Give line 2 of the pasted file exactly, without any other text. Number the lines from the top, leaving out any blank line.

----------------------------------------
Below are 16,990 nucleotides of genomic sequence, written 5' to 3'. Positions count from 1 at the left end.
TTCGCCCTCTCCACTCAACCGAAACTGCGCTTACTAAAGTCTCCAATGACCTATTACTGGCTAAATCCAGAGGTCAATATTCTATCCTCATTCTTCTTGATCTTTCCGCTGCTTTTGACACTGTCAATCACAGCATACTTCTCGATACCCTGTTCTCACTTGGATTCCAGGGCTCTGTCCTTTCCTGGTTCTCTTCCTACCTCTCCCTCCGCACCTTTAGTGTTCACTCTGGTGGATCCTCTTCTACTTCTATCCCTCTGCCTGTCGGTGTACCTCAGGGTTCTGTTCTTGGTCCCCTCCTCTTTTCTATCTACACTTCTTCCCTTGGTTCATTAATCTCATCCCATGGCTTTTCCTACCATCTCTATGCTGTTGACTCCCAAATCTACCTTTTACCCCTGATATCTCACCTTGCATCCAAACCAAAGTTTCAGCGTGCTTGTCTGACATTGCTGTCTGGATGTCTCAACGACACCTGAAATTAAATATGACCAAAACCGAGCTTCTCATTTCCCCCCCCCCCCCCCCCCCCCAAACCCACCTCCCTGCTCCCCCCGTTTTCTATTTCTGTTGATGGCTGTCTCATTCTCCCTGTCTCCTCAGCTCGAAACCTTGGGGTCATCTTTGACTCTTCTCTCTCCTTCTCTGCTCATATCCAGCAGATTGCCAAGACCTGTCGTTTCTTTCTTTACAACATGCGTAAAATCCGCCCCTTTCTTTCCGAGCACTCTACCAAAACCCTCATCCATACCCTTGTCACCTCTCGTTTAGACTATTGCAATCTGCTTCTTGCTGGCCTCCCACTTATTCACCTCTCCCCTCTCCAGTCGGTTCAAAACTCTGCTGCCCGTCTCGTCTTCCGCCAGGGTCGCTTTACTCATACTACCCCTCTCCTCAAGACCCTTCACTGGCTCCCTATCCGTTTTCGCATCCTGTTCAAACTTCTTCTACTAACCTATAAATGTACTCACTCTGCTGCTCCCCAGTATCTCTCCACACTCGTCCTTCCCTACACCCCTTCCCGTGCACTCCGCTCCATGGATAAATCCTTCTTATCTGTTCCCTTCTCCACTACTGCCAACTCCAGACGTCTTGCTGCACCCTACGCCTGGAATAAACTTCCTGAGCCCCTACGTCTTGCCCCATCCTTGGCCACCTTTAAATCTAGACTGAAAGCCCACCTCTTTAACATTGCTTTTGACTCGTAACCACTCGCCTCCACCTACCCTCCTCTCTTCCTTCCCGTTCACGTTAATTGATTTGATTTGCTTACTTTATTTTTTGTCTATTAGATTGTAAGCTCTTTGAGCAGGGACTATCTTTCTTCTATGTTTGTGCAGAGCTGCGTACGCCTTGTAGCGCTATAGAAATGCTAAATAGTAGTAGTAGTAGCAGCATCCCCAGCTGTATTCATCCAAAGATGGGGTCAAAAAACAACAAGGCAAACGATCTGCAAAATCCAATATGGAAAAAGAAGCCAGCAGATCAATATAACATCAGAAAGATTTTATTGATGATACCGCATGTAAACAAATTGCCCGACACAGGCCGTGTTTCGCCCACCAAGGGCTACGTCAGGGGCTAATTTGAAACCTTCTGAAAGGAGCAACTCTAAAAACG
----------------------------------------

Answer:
TTCGCCCTCTCCACTCAACCGAAACTGCGCTTACTAAAGTCTCCAATGACCTATTACTGGCTAAATCCAGAGGTCAATATTCTATCCTCATTCTTCTTGATCTTTCCGCTGCTTTTGACACTGTCAATCACAGCATACTTCTCGATACCCTGTTCTCACTTGGATTCCAGGGCTCTGTCCTTTCCTGGTTCTCTTCCTACCTCTCCCTCCGCACCTTTAGTGTTCACTCTGGTGGATCCTCTTCTACTTCTATCCCTCTGCCTGTCGGTGTACCTCAGGGTTCTGTTCTTGGTCCCCTCCTCTTTTCTATCTACACTTCTTCCCTTGGTTCATTAATCTCATCCCATGGCTTTTCCTACCATCTCTATGCTGTTGACTCCCAAATCTACCTTTTACCCCTGATATCTCACCTTGCATCCAAACCAAAGTTTCAGCGTGCTTGTCTGACATTGCTGTCTGGATGTCTCAACGACACCTGAAATTAAATATGACCAAAACCGAGCTTCTCATTTCCCCCCCCCCCCCCCCCCCCCAAACCCACCTCCCTGCTCCCCCCGTTTTCTATTTCTGTTGATGGCTGTCTCATTCTCCCTGTCTCCTCAGCTCGAAACCTTGGGGTCATCTTTGACTCTTCTCTCTCCTTCTCTGCTCATATCCAGCAGATTGCCAAGACCTGTCGTTTCTTTCTTTACAACATGCGTAAAATCCGCCCCTTTCTTTCCGAGCACTCTACCAAAACCCTCATCCATACCCTTGTCACCTCTCGTTTAGACTATTGCAATCTGCTTCTTGCTGGCCTCCCACTTATTCACCTCTCCCCTCTCCAGTCGGTTCAAAACTCTGCTGCCCGTCTCGTCTTCCGCCAGGGTCGCTTTACTCATACTACCCCTCTCCTCAAGACCCTTCACTGGCTCCCTATCCGTTTTCGCATCCTGTTCAAACTTCTTCTACTAACCTATAAATGTACTCACTCTGCTGCTCCCCAGTATCTCTCCACACTCGTCCTTCCCTACACCCCTTCCCGTGCACTCCGCTCCATGGATAAATCCTTCTTATCTGTTCCCTTCTCCACTACTGCCAACTCCAGACGTCTTGCTGCACCCTACGCCTGGAATAAACTTCCTGAGCCCCTACGTCTTGCCCCATCCTTGGCCACCTTTAAATCTAGACTGAAAGCCCACCTCTTTAACATTGCTTTTGACTCGTAACCACTCGCCTCCACCTACCCTCCTCTCTTCCTTCCCGTTCACGTTAATTGATTTGATTTGCTTACTTTATTTTTTGTCTATTAGATTGTAAGCTCTTTGAGCAGGGACTATCTTTCTTCTATGTTTGTGCAGAGCTGCGTACGCCTTGTAGCGCTATAGAAATGCTAAATAGTAGTAGTAGTAGCAGCATCCCCAGCTGTATTCATCCAAAGATGGGGTCAAAAAACAACAAGGCAAACGATCTGCAAAATCCAATATGGAAAAAGAAGCCAGCAGATCAATATAACATCAGAAAGATTTTATTGATGATACCGCATGTAAACAAATTGCCCGACACAGGCCGTGTTTCGCCCACCAAGGGCTACGTCAGGGGCTAATTTGAAACCTTCTGAAAGGAGCAACTCTAAAAACG